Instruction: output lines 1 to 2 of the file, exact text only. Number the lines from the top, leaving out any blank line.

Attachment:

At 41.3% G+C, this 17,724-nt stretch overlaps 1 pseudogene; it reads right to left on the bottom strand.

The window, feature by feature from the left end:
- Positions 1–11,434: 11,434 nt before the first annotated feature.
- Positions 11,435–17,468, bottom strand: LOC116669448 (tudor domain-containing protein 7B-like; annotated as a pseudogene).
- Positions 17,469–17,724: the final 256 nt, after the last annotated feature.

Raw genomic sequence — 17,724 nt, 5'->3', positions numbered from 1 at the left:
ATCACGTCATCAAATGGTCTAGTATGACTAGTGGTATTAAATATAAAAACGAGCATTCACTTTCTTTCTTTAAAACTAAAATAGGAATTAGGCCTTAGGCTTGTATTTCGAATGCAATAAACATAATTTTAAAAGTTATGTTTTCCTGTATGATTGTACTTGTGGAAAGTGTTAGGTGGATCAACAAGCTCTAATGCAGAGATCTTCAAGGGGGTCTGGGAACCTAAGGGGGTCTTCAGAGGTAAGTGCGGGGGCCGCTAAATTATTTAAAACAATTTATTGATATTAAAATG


At 41.3% G+C, this 17,724-nt stretch overlaps 1 pseudogene; it reads right to left on the bottom strand.

The window, feature by feature from the left end: